In specific terms, these points stood out:

    1. "I’m not talking about quantitative skills, critical for informed citizenship and personal finance, but a very different ballgame."

    How exactly does the author expect individuals to grok basic portfolio investment strategies and intertemporal discounting without algebra? Intergenerational pension overhang is already a pressing public policy and social issue, which would be further exacerbated at a high economic and social cost if algebra training weren't mandatory. And if logical reasoning is only moderately developed, a citizen is arguably not well equipped to make informed political and social decisions. As evidence, I cite the example of every federal government in North America. laugh

    2. "But a definitive analysis by the Georgetown Center on Education and the Workforce forecasts that in the decade ahead a mere 5 percent of entry-level workers will need to be proficient in algebra or above."

    Umm....no. If the referenced study is the one I think it is, its conclusions are predicated on the assumption of constant technology in industrial and occupational structure, which is patently false, and increasingly so the farther forward you project. Furthermore, the reality is that we are not educating generations for efficacy only at a 10-year endpoint, so a longer horizon is required to optimize skills development.

    3. "Certification programs for veterinary technicians require algebra, although none of the graduates I’ve met have ever used it in diagnosing or treating their patients. Medical schools like Harvard and Johns Hopkins demand calculus of all their applicants, even if it doesn’t figure in the clinical curriculum, let alone in subsequent practice."

    This statement also ignores the fact that many technical fields which don't employ higher level (or even high school) math on a day-to-day basis require university level math training as a gateway to conceptual understanding of the field's subject matter. Even the simple matter of assessing an animal's weight and height relies on logarithmic growth curves. The argument that rigor is used as an exclusionary criterion for entry into technical professions is laughable.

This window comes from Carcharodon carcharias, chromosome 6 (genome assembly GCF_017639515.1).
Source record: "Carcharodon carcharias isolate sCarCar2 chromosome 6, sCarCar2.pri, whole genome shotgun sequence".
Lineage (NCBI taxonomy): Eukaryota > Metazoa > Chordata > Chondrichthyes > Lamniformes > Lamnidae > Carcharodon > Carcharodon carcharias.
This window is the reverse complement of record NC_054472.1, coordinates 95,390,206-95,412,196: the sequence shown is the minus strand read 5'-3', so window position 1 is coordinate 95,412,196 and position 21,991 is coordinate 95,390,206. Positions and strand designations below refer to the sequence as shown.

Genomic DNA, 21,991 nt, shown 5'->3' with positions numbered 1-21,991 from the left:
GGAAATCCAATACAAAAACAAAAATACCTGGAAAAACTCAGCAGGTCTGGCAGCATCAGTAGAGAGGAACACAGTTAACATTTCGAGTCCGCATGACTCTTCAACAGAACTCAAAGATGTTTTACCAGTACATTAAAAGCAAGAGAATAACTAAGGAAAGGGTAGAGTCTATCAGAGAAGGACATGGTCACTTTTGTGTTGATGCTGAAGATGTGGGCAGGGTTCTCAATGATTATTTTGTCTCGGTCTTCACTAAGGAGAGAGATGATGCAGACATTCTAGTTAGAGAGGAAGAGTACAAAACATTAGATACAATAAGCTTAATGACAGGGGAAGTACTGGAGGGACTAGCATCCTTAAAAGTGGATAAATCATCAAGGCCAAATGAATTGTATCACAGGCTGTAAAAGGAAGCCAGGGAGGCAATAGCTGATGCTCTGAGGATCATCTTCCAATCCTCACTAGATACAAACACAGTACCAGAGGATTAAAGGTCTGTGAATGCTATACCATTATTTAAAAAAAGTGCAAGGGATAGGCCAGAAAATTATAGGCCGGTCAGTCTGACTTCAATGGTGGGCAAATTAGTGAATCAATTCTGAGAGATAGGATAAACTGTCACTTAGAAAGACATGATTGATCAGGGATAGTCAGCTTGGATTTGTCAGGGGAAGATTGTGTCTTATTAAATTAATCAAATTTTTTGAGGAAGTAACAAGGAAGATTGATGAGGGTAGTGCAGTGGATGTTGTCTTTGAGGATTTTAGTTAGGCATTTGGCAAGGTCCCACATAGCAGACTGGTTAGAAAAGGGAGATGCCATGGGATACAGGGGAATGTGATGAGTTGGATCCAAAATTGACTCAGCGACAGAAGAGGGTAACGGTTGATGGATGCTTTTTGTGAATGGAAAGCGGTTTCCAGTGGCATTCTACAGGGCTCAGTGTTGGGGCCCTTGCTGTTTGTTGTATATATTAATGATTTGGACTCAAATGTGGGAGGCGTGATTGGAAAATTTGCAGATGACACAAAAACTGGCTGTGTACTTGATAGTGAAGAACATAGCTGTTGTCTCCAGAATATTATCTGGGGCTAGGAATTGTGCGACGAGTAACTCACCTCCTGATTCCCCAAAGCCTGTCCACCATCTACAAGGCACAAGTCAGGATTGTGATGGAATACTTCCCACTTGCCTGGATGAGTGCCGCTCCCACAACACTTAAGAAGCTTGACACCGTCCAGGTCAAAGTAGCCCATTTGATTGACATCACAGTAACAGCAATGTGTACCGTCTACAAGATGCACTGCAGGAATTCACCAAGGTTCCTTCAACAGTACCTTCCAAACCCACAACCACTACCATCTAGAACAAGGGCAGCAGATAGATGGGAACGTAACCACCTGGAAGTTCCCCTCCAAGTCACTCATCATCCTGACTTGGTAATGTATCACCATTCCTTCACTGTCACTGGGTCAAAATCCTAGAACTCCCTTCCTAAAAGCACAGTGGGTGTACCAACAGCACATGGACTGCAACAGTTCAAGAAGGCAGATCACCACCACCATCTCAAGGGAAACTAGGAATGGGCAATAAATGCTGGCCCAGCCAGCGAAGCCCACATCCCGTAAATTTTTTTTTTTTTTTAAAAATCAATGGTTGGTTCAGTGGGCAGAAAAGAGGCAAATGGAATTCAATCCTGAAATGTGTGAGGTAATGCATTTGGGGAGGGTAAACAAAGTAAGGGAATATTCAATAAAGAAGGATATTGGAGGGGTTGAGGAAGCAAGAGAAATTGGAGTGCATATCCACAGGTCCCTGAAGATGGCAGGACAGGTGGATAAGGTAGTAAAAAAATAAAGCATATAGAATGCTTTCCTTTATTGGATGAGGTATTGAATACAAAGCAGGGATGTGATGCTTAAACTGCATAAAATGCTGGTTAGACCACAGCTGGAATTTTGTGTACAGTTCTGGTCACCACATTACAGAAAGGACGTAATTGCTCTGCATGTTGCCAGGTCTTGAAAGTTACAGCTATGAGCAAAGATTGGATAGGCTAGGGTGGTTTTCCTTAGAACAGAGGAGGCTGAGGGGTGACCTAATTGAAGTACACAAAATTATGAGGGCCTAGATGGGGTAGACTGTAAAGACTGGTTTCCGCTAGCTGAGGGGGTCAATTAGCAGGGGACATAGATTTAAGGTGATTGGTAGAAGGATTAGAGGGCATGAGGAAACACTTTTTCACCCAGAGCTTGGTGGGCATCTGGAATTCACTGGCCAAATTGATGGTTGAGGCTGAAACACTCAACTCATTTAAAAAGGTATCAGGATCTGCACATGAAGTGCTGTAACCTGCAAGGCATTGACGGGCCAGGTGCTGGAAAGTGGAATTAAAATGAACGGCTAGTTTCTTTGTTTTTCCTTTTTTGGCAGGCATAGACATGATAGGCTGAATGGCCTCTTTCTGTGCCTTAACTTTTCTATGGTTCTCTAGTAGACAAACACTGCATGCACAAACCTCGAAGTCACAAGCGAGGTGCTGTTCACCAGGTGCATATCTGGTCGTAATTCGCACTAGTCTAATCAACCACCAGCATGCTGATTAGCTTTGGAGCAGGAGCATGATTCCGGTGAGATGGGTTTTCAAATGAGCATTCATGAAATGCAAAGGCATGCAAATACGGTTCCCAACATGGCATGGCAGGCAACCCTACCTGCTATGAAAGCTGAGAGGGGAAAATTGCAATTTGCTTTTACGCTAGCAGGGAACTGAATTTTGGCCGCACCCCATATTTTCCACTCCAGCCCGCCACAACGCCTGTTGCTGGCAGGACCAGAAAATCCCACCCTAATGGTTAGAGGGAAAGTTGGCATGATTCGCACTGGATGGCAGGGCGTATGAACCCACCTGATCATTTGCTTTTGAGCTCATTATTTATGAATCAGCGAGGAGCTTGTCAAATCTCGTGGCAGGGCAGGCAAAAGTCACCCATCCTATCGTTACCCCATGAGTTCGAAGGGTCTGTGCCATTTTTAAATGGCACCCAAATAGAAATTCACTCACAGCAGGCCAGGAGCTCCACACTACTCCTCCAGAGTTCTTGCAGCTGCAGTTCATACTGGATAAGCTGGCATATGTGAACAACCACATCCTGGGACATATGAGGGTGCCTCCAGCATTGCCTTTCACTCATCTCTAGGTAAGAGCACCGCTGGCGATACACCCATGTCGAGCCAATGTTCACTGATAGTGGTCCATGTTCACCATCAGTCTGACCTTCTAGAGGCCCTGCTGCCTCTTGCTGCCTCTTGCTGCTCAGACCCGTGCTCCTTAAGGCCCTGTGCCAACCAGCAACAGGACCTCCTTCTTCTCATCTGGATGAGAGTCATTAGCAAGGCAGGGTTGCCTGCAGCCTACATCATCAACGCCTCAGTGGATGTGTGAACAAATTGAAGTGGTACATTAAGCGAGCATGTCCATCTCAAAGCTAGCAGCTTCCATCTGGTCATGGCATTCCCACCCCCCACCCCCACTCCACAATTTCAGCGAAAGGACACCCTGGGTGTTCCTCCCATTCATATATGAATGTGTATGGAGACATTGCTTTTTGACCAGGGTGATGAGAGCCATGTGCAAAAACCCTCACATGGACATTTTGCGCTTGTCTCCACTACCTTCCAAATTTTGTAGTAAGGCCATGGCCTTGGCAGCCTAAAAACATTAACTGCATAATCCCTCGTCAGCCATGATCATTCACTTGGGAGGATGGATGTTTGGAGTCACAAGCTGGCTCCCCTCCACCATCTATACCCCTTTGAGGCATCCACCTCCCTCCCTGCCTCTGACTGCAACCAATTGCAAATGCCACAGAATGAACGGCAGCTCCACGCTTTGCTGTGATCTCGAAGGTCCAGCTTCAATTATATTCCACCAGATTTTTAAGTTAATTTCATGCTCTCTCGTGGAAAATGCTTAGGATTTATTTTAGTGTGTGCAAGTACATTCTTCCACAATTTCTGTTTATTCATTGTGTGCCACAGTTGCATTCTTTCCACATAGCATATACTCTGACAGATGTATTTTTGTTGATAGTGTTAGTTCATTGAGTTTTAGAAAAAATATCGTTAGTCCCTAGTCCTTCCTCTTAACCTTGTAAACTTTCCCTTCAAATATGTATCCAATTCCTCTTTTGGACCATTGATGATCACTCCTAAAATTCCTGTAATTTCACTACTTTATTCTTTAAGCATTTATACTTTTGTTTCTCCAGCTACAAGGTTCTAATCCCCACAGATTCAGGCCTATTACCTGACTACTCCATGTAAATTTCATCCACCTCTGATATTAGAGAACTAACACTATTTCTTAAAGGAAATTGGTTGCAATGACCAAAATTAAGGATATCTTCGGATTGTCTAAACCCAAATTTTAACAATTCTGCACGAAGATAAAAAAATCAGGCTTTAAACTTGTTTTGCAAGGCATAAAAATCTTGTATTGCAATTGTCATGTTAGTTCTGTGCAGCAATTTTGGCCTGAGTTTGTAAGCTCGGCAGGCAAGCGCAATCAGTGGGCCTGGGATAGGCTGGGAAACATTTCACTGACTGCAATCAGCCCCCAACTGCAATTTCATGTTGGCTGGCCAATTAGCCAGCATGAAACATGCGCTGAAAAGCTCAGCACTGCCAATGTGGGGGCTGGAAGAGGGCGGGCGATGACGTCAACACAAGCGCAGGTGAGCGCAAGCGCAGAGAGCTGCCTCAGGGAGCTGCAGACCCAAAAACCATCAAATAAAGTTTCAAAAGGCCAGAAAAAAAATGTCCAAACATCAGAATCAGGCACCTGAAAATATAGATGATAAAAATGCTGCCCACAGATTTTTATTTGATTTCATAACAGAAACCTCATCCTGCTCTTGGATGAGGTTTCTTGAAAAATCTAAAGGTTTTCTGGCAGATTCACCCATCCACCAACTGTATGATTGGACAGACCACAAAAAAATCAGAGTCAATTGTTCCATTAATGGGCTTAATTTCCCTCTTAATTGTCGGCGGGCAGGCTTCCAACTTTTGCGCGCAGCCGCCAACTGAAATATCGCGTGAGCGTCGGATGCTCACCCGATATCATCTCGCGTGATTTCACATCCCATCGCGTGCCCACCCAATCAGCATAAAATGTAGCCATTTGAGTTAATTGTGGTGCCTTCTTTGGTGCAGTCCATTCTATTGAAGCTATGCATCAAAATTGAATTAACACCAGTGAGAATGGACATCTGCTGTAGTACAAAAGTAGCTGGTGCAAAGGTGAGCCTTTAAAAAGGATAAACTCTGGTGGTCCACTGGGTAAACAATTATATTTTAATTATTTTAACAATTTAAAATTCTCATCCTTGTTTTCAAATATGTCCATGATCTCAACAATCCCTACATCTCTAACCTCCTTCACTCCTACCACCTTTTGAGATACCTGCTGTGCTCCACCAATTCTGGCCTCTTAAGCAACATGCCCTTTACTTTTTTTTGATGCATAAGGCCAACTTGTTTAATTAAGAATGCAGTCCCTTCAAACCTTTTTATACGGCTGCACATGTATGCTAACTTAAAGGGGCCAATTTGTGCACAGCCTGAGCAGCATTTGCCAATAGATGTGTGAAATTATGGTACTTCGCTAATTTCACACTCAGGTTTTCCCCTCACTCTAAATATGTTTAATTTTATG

4. "More and more colleges are requiring courses in “quantitative reasoning.” In fact, we should be starting that in kindergarten."

    This is called "math". *facepalm*
    _________________________
    Success is not final, failure is not fatal: it is the courage to continue that counts.

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    #240327 - 11/02/17 06:55 PM Re: Shaking up Education [Re: marigold82076]
    aquinas Offline
    Member

    Registered: 11/02/12
    Posts: 2277
    On the Wagner piece, he's effectively promoting a balanced scorecard approach to weighting students holistically. Admirable goal, but it's fraught with ideology.

    "The new reporting will indicate the skills and knowledge that students have mastered. But it will also include qualities of character that make their humanity visible and help admissions officers make better decisions when it comes to an applicant’s “fit.” The design will help colleges better understand students’ skill sets and potential to succeed on campus, and allows students to present themselves more authentically to admissions officers."

    Universities already gauge the "intangible"/EQ/character piece through essays, community involvement, extracurriculars, references, and interviews. And, because each institution--even program--has its own value system with different preference-ranked criteria, I'd suggest that a global student score wouldn't be used by most universities anyway.

    Let's also address the elephant in the room: this is likely to promote greater social inequity in access to university education. The time and financial cost associated with applying for university successfully is already high. Now, magnify that process with greater red tape, and you're adding a new set of transactions costs to the application process to enable screening, measurement,and monitoring of these new criteria, further lifting already astonishingly high tuition costs. And, for low SES students who may be working to self-support or self-fund, or not have an advantaged home environment, this process may be yet another barrier which prevents their accessing appropriate education.